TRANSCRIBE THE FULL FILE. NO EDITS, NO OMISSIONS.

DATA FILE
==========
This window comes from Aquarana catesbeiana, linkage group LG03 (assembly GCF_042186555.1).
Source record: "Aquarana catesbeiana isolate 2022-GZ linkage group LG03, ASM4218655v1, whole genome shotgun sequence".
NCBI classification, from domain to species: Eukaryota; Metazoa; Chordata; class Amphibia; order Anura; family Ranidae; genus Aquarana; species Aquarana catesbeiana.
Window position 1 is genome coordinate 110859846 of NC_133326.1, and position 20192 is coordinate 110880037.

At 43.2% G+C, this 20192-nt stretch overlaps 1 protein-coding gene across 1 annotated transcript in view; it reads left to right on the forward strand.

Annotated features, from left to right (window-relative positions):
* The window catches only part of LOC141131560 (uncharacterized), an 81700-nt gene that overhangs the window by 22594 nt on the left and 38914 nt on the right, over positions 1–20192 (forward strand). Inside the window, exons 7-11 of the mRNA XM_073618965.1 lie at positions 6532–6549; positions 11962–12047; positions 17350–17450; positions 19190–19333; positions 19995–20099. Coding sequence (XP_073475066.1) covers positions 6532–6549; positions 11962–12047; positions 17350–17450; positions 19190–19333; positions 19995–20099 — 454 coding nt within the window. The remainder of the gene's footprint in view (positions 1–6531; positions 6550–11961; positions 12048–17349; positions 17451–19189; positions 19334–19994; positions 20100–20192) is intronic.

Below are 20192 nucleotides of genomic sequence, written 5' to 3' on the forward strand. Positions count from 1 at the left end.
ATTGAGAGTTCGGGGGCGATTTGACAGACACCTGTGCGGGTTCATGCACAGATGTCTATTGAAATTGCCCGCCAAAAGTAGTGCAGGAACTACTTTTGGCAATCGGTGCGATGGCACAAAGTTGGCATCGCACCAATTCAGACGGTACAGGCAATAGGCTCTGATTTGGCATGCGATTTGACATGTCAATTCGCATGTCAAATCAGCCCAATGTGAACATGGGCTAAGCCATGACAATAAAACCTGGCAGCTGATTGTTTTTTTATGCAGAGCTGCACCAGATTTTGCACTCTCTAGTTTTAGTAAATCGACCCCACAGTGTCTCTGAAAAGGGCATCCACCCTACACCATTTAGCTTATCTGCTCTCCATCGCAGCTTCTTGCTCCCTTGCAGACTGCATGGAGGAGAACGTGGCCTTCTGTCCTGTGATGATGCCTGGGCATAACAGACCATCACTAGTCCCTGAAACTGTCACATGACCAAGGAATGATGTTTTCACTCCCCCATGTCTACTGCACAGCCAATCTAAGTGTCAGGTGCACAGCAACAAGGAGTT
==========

This window comes from Aquarana catesbeiana, linkage group LG03 (assembly GCF_042186555.1).
Source record: "Aquarana catesbeiana isolate 2022-GZ linkage group LG03, ASM4218655v1, whole genome shotgun sequence".
NCBI classification, from domain to species: Eukaryota; Metazoa; Chordata; class Amphibia; order Anura; family Ranidae; genus Aquarana; species Aquarana catesbeiana.
Window position 1 is genome coordinate 110859846 of NC_133326.1, and position 20192 is coordinate 110880037.

At 43.2% G+C, this 20192-nt stretch overlaps 1 protein-coding gene across 1 annotated transcript in view; it reads left to right on the forward strand.

Annotated features, from left to right (window-relative positions):
* The window catches only part of LOC141131560 (uncharacterized), an 81700-nt gene that overhangs the window by 22594 nt on the left and 38914 nt on the right, over positions 1–20192 (forward strand). Inside the window, exons 7-11 of the mRNA XM_073618965.1 lie at positions 6532–6549; positions 11962–12047; positions 17350–17450; positions 19190–19333; positions 19995–20099. Coding sequence (XP_073475066.1) covers positions 6532–6549; positions 11962–12047; positions 17350–17450; positions 19190–19333; positions 19995–20099 — 454 coding nt within the window. The remainder of the gene's footprint in view (positions 1–6531; positions 6550–11961; positions 12048–17349; positions 17451–19189; positions 19334–19994; positions 20100–20192) is intronic.

Below are 20192 nucleotides of genomic sequence, written 5' to 3' on the forward strand. Positions count from 1 at the left end.
ATTGAGAGTTCGGGGGCGATTTGACAGACACCTGTGCGGGTTCATGCACAGATGTCTATTGAAATTGCCCGCCAAAAGTAGTGCAGGAACTACTTTTGGCAATCGGTGCGATGGCACAAAGTTGGCATCGCACCAATTCAGACGGTACAGGCAATAGGCTCTGATTTGGCATGCGATTTGACATGTCAATTCGCATGTCAAATCAGCCCAATGTGAACATGGGCTAAGCCATGACAATAAAACCTGGCAGCTGATTGTTTTTTTATGCAGAGCTGCACCAGATTTTGCACTCTCTAGTTTTAGTAAATCGACCCCACAGTGTCTCTGAAAAGGGCATCCACCCTACACCATTTAGCTTATCTGCTCTCCATCGCAGCTTCTTGCTCCCTTGCAGACTGCATGGAGGAGAACGTGGCCTTCTGTCCTGTGATGATGCCTGGGCATAACAGACCATCACTAGTCCCTGAAACTGTCACATGACCAAGGAATGATGTTTTCACTCCCCCATGTCTACTGCACAGCCAATCTAAGTGTCAGGTGCACAGCAACAAGGAGTT